Posts Tagged ‘Dubai’
February 27th, 2010 at 2:42 pm
Mossad Assassins Unmasked by Dubai CCTV

In case you missed it, Israel’s Institute for Intelligence and Special Operations (Mossad) has been accused of carrying out an elaborate assassination of Hamas’ military leader in a Dubai hotel.  Though the hit was a success because the target was killed, ordinarily it is considered a failure if the perpetrators’ identities are discovered.  According to a former CIA agent writing in The Wall Street Journal, the operation was executed flawlessly save for one new wrinkle that the agents apparently didn’t anticipate: closed-circuit television (CCTV).

I can only speculate about where exactly the hit went wrong. But I would guess the assassins failed to account for the marked advance in technology. Not only were there closed-circuit TV cameras in the hotel where Mr. Mabhouh was assassinated and at the airport, but Dubai has at its fingertips the best security consultants in the world. The consultants merely had to run advanced software through all of Dubai’s digital data before, during and after the assassination to connect the assassins in time and place.

Nearly every public space in the developed world features “eyes in the sky” connected to CCTV feeds monitored by either private security personnel or government agents.  Though unpopular with citizens, governments love cameras because they increase Big Brother’s presence while reducing manpower.  Maybe that’s why Britain has more CCTV installations than China.  Usually, the primary justification for using CCTV is that it protects society from dangerous individuals.  How ironic it is that the best all this surveillance can do is identify a group after it kills an individual.  Now, with Dubai police releasing headshots of the hit squad, it looks like as many as 26 Israeli agents will need to find a new line of work.

However, Mossad shouldn’t have any problem finding replacements.  Media coverage of the assassination has touched off “Mossad mania” in Israel with the agency receiving record agent applications and stores selling out of its memorabilia.  Even when technology makes caps success at a one hit wonder, there will always be plenty of people offering themselves as the next James Bond.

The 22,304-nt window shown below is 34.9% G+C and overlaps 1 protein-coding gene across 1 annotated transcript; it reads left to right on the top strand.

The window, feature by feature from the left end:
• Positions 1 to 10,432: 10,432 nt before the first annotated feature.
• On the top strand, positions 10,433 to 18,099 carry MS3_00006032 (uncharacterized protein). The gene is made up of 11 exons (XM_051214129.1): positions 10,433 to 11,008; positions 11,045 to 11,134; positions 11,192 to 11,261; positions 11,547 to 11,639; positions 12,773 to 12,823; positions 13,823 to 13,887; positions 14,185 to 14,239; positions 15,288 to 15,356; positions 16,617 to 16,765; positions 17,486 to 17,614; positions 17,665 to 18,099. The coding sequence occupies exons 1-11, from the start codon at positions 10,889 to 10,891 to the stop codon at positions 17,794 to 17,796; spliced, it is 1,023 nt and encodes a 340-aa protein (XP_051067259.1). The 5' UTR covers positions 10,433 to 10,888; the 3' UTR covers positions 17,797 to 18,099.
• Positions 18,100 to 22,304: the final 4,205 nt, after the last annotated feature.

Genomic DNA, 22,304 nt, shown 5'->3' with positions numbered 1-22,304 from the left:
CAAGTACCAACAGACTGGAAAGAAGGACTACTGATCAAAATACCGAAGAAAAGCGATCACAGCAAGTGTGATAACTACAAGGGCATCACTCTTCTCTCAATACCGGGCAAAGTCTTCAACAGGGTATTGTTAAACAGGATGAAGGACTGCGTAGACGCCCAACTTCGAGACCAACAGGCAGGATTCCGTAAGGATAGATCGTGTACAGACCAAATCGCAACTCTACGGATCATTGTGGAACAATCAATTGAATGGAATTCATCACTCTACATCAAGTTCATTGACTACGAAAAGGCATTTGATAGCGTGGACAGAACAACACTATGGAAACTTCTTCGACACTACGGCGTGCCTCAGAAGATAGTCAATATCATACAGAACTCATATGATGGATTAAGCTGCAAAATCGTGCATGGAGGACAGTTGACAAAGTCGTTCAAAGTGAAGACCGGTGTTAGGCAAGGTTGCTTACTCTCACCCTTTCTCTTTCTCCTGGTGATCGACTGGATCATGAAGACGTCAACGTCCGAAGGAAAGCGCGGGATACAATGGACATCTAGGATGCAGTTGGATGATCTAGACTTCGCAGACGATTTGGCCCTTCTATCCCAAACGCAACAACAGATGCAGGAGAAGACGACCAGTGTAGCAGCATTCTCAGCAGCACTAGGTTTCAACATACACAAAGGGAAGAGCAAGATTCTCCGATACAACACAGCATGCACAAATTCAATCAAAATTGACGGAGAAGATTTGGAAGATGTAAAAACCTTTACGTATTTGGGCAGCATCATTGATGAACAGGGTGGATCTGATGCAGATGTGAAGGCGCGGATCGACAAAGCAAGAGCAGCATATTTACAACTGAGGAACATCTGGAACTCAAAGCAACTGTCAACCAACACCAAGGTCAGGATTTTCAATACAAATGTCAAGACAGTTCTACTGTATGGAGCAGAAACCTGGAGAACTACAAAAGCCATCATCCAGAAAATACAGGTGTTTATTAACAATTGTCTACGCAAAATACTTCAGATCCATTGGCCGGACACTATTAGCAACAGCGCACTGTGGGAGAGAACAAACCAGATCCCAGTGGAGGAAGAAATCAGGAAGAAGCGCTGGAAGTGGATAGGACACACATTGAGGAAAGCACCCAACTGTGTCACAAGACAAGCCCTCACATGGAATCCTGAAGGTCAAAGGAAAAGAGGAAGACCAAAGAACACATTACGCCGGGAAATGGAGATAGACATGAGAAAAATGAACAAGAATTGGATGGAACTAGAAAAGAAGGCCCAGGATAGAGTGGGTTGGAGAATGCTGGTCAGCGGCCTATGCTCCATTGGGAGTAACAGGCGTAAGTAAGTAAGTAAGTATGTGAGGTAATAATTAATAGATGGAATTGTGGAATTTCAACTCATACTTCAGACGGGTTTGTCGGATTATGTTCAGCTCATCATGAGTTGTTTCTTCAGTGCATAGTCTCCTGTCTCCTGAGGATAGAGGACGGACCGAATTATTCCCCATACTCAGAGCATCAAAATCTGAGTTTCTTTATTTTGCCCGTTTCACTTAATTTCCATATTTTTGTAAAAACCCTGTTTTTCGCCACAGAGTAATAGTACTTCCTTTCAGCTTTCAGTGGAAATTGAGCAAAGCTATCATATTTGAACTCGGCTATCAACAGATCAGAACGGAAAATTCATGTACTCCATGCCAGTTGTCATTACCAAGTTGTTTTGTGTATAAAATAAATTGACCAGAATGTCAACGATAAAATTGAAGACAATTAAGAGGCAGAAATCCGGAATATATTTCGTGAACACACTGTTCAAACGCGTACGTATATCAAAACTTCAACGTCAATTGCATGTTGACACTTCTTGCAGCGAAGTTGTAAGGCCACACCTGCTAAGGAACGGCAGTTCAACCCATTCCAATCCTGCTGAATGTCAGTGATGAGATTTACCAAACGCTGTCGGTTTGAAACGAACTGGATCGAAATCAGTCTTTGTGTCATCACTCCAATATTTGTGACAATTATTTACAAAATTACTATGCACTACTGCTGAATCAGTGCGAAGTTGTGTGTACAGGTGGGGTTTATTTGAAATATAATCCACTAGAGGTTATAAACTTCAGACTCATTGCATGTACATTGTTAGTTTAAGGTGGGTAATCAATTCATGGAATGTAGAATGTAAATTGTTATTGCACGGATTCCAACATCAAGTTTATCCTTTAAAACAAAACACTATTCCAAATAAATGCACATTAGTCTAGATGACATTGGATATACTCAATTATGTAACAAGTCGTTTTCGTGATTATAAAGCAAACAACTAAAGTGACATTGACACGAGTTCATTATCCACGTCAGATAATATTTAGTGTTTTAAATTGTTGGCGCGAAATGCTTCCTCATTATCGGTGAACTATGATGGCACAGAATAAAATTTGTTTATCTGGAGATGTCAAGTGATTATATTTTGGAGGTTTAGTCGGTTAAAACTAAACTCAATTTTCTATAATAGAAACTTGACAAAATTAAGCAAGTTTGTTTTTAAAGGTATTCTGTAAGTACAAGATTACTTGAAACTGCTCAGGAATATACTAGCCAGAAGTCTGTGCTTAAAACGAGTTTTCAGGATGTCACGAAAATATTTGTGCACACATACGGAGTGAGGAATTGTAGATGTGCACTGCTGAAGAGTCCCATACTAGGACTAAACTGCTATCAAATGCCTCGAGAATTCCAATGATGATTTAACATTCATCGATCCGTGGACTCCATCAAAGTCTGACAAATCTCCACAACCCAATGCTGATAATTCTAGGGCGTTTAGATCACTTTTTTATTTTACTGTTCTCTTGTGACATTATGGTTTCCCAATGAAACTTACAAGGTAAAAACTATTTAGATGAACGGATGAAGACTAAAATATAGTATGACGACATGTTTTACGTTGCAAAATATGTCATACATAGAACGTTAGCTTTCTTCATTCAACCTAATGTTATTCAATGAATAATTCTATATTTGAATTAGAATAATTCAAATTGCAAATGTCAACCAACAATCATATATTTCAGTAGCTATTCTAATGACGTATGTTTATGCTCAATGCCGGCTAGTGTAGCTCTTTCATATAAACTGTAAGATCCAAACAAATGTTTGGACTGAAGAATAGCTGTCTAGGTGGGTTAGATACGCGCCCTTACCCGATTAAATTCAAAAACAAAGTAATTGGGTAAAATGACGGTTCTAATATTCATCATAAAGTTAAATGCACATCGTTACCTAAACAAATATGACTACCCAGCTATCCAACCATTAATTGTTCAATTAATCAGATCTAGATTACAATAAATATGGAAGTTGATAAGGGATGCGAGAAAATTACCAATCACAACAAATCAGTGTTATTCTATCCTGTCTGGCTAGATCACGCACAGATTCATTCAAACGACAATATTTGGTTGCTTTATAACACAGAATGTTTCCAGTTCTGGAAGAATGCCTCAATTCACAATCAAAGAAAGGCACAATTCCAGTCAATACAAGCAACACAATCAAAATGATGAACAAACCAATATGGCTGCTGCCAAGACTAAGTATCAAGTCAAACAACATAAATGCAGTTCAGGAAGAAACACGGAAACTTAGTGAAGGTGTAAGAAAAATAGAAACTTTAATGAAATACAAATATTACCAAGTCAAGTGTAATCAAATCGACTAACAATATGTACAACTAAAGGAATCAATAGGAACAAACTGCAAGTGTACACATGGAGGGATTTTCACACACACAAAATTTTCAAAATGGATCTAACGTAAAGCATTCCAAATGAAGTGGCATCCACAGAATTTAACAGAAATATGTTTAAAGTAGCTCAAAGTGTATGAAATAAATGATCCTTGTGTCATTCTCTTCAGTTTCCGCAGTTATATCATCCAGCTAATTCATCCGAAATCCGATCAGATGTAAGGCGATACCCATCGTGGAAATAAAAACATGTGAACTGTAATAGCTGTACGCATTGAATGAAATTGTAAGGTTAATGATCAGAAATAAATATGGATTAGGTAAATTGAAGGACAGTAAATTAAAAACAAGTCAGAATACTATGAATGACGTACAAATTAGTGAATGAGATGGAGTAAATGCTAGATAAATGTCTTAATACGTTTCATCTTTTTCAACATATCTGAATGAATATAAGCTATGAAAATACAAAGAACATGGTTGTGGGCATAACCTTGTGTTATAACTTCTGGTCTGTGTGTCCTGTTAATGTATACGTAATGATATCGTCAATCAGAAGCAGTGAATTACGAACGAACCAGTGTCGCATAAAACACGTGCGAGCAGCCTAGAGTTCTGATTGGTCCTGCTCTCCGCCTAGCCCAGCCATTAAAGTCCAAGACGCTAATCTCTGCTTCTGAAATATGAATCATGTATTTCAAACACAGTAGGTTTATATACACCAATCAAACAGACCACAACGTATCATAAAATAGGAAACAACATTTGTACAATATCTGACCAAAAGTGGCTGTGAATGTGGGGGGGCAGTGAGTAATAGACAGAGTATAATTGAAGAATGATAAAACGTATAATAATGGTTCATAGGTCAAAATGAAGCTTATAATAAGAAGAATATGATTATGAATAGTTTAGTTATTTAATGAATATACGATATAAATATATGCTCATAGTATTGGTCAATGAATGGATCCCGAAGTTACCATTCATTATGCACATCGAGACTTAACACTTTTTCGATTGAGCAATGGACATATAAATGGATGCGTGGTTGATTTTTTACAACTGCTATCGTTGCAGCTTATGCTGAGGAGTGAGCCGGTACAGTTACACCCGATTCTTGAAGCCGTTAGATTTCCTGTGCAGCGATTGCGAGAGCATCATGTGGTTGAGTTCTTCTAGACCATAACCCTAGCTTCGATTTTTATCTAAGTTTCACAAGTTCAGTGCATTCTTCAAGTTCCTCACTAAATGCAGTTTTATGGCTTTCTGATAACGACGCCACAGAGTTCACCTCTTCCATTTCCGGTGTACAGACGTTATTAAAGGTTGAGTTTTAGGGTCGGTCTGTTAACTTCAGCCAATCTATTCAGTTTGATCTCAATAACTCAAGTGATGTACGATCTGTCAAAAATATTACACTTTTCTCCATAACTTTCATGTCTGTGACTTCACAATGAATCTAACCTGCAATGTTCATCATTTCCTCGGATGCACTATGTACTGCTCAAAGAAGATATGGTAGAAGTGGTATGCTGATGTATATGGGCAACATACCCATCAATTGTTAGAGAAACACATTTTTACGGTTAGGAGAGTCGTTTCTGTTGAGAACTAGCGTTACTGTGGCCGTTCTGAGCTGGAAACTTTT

December 16th, 2009 at 4:55 pm
If It Sounds Too Good to be True, It’s Probably a Sales Pitch from Dubai

It turns out money can buy neither happiness nor certainty.  As information continues to leak out about the desert kingdom’s financial mirage, the overleveraged city state of Dubai is proving to be an object lesson in the importance of free markets.  In about five years’ time the second largest member of the United Arab Emirates (UAE) went from off the map to the center of attention for the world’s glitterati.  In the face of opulence, many disregarded obvious contradictions.

Neo-conservatives were willing to overlook its dictatorial government on the grounds that it promoted an alternative to political Islam.”

Also overlooked were the inhumane conditions inflicted on the hundreds of thousands of foreign workers, most from India and Pakistan, imported to construct the place to awe-inspiring effect. Nature was stage-managed at great expense, both financial and environmental: lush golf courses in the desert; a ski hill inside the world’s biggest shopping mall; sand rearranged on offshore islands that replicated a map of the world (with Israel notably absent). No expense was spared to bring celebrities to burnish the Dubai brand—among them Tiger Woods, Roger Federer, and Clinton. Dubai proposed a new oxymoronic economic model: state-owned capitalism. It was a trade-off: personal freedom for the promise of the best “quality of life on the planet,” like George Orwell’s 1984 with Gucci, McDonald’s, and a happy ending.

Yet, the end to Dubai’s financial crisis is far from happy; especially if negotiations with other UAE members stall, and Dubai seeks a bailout – and closer ties with – Iran.  Like security, many people (and nations) will trade their freedom for “guaranteed” prosperity.  Let’s hope that in the wake of Iran’s latest missile test-firing Dubai doesn’t increase the Islamic Republic’s sphere of influence any further down the Arabian Peninsula.

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